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i don't think that is a concern. at the same time, i don't want to put everybody completely at ease, because there is a severe counterintelligence threat associated with having this information in a nationstate. >> dr. weinstrup? dr. weinstrup: tonight, mr. chairman. we talked about nonstate actors, concerned with attacks, nesting, the dark web, etc. how much of what we are seeing is taking place within the united states? are we having bad actors within the united states that are participating in attacks and nesting on the dark web? >> we have our fair share of criminals, and they increasingly operate online, because that is where our lives are. people want to hurt kids, that
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is where they are operating, and they are often sharing images together on the dark web hoping that they will not -- that we will not be able to find it. as part of child exploitation. fraudsters of all kinds, whether it is health care or stealing your banking transactions. they think if they go to the dark web, they can hide from us. they are kidding themselves because of the effort that has been put in by all of us in the government over the last few years that there out of our view , but it is a big feature of criminal activity in the united states. >> from a government standpoint, do we have full confidence in working with the five eyes? where should we going, or where are we going in that arena? dir. comey: we have full confidence in the five eyes.
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it is a fabulous relationship and is as healthy as it has been for several years. all states that care about the role of law are engaged on this. we have certain states, russia in particular, where it is very hard to get the actors apprehended, so we have to hope to grab them when they leave the country and travel. the good news, all the successful cyber criminals have lots of dough and want to go on vacation. that is when we grab them up. dr. weinstrup: is there a potential for a set of international rules, even amongst those we consider to be our adversaries? >> yes, there is a potential, and of course, it took many years for the geneva conventions to involve, and i suspect it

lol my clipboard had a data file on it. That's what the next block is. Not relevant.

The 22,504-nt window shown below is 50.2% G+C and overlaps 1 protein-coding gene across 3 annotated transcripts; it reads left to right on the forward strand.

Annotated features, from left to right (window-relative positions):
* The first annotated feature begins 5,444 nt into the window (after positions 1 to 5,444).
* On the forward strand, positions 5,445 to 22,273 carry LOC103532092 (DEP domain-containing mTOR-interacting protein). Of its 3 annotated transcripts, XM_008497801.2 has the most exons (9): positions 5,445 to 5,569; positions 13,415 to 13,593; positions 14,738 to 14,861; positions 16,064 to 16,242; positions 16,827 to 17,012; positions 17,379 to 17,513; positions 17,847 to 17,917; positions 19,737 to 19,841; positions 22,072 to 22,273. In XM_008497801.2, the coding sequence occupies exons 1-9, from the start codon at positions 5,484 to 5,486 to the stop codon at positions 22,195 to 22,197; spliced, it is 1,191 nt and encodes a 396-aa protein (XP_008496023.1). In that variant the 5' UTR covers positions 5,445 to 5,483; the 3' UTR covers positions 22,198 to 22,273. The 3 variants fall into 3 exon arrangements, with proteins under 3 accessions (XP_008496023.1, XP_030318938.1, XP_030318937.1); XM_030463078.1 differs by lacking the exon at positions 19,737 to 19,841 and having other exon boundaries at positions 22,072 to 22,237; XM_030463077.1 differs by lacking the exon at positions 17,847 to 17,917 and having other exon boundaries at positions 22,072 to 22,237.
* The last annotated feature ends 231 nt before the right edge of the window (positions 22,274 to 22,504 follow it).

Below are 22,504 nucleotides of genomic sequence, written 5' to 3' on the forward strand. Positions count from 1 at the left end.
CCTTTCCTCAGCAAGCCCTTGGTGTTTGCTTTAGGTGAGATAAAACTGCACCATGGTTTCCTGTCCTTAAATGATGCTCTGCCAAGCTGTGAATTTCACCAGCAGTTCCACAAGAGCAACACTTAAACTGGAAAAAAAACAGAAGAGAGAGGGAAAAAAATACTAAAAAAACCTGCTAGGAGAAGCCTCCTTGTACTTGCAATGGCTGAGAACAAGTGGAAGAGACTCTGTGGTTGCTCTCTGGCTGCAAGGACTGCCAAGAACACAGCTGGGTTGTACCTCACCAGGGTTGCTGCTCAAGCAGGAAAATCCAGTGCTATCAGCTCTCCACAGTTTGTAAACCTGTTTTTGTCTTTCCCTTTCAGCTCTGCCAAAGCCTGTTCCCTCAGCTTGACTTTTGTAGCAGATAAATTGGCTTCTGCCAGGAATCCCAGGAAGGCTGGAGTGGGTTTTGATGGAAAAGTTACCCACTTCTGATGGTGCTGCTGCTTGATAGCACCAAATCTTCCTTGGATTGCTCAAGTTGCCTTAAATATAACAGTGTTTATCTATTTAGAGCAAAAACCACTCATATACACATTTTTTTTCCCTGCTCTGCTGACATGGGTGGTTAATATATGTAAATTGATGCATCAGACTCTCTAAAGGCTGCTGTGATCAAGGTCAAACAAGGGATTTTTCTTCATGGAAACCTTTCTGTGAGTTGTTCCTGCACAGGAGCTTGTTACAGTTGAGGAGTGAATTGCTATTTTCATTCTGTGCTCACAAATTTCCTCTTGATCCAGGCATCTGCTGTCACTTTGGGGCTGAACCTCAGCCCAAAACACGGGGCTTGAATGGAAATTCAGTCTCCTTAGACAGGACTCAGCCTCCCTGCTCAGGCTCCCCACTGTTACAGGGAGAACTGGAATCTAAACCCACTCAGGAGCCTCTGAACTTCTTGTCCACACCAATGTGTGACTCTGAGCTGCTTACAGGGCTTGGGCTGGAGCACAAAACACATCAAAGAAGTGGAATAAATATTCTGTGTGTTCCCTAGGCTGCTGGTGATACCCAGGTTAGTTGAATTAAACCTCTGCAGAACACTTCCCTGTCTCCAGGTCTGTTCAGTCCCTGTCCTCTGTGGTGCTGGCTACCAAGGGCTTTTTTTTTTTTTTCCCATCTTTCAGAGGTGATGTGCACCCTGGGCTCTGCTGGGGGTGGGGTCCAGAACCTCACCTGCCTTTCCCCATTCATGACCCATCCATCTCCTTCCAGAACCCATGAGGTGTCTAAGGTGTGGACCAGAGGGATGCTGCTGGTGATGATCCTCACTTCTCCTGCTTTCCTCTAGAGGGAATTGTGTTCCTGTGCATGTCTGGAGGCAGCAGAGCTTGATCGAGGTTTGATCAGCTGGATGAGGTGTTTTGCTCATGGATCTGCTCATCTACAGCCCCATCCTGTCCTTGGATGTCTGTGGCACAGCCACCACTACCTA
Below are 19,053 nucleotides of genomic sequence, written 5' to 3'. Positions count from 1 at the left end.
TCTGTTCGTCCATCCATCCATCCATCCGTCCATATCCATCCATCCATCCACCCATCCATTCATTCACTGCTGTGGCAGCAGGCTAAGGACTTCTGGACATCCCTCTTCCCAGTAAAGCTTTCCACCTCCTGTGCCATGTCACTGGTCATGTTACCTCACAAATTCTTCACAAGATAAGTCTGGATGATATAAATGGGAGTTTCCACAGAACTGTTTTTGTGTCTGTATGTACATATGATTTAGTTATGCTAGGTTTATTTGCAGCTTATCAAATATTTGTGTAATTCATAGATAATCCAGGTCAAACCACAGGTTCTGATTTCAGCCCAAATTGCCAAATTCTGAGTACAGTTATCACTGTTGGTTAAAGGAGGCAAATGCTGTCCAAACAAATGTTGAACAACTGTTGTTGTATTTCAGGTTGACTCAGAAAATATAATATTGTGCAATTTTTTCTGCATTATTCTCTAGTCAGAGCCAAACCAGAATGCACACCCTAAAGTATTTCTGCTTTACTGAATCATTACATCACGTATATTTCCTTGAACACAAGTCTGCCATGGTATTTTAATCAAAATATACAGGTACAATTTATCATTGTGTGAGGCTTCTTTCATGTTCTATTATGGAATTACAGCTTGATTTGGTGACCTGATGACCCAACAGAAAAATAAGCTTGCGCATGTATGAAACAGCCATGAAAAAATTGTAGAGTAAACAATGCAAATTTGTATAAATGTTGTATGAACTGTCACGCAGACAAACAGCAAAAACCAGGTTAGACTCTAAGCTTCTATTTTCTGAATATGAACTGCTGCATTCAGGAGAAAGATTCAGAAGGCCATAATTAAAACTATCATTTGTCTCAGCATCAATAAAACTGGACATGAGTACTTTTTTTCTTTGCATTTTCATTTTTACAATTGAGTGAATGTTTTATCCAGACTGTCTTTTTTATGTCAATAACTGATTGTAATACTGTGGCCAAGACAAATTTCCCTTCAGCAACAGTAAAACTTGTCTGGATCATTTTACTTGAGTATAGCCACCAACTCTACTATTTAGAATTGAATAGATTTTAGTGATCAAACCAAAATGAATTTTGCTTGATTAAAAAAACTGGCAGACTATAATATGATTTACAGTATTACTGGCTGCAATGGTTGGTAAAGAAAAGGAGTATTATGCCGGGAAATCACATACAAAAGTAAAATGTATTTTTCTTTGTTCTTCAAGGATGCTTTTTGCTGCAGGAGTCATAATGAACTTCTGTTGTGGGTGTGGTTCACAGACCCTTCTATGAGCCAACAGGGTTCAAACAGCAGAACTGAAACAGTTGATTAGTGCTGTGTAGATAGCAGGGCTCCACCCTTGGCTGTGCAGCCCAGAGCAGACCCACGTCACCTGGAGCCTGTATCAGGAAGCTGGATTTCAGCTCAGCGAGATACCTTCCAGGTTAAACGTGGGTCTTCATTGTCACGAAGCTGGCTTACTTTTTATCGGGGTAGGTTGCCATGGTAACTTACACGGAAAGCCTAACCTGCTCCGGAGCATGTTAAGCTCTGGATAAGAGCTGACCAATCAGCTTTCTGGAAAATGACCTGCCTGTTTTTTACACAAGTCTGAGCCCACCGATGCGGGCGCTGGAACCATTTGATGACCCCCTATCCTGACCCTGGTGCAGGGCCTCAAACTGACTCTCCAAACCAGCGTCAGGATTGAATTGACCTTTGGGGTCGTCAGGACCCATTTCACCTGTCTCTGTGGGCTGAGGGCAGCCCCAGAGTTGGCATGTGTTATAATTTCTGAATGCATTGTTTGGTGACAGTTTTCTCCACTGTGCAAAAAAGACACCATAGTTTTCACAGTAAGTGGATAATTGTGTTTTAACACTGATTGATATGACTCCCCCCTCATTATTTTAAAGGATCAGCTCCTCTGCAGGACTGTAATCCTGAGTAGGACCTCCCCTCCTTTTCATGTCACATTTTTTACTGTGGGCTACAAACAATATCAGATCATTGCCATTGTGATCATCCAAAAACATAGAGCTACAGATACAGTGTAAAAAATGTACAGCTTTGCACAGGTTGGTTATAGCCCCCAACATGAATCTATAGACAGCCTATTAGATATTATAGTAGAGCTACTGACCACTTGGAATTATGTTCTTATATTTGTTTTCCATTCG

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probably will in this case as well, but i think the hope is there could be established international norms in governing behavior, particularly what civilized nation states would do about criminal behavior and using the internet for terrorist purposes. many countries have an interest in that. >> how do you suspect we begin that process? dir. clapper: the public discourse is certainly useful. it is certainly a topic we discuss in intelligence circles with our friends and allies, particularly the five eyes. there is a growing body of interest in this. i hark back, we are in the
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intelligence realm and this is a policy issue that i do not regret. >> that answers my question. one other question, has north korea conducted cyber attacks on u.s. companies since sony? dir. clapper: your question is did they? >> had they conducted any that you are aware of? dir. clapper: since sony, i am not aware. dir. comey: we have not seen any attacks since the sony incident. >> did america act in a way that has been a deterrent? >> i certainly hope that is the case. the president came out publicly and acknowledged the act, attributed the act, and talked
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about what we are going to do in response to that. and talked about if we see activity along these lines, we will take additional action. i will argue that your question is narrowly focused against the activity against the united states. i will argue that i have watched them do other activities against other nations in the post-sony environment. >> thank you. i yield back. >> mr. stewart is recognized for five minutes. >> if there is anyone who is going to save our nation from future chaos, it is the work of you in your agencies working together. i have great respect for all of you. i consider some of you friends. admiral, you and i spent some time together last week. thank you for your support.
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i have a question, but first, the elector clapper -- director clapper -- you have said some things that i do not understand, and i wish you could clarify that for me. you said the opm reach is not an attack. i understand there may be a technical definition, but there are a couple of things that have troubled me. one, we say we have no evidence of nefarious activity, but we do not know that. if someone has been blackmailed because of this information that has been taken, we would not know that yet. if someone's cover had been revealed, we would not know that yet. we do not know what has been an impact of this being taken. can you define for me what is an attack and what isn't? this seems to me like it would be. dir. clapper: i work in the definition of whether it is an attack or not. it is in my characterization of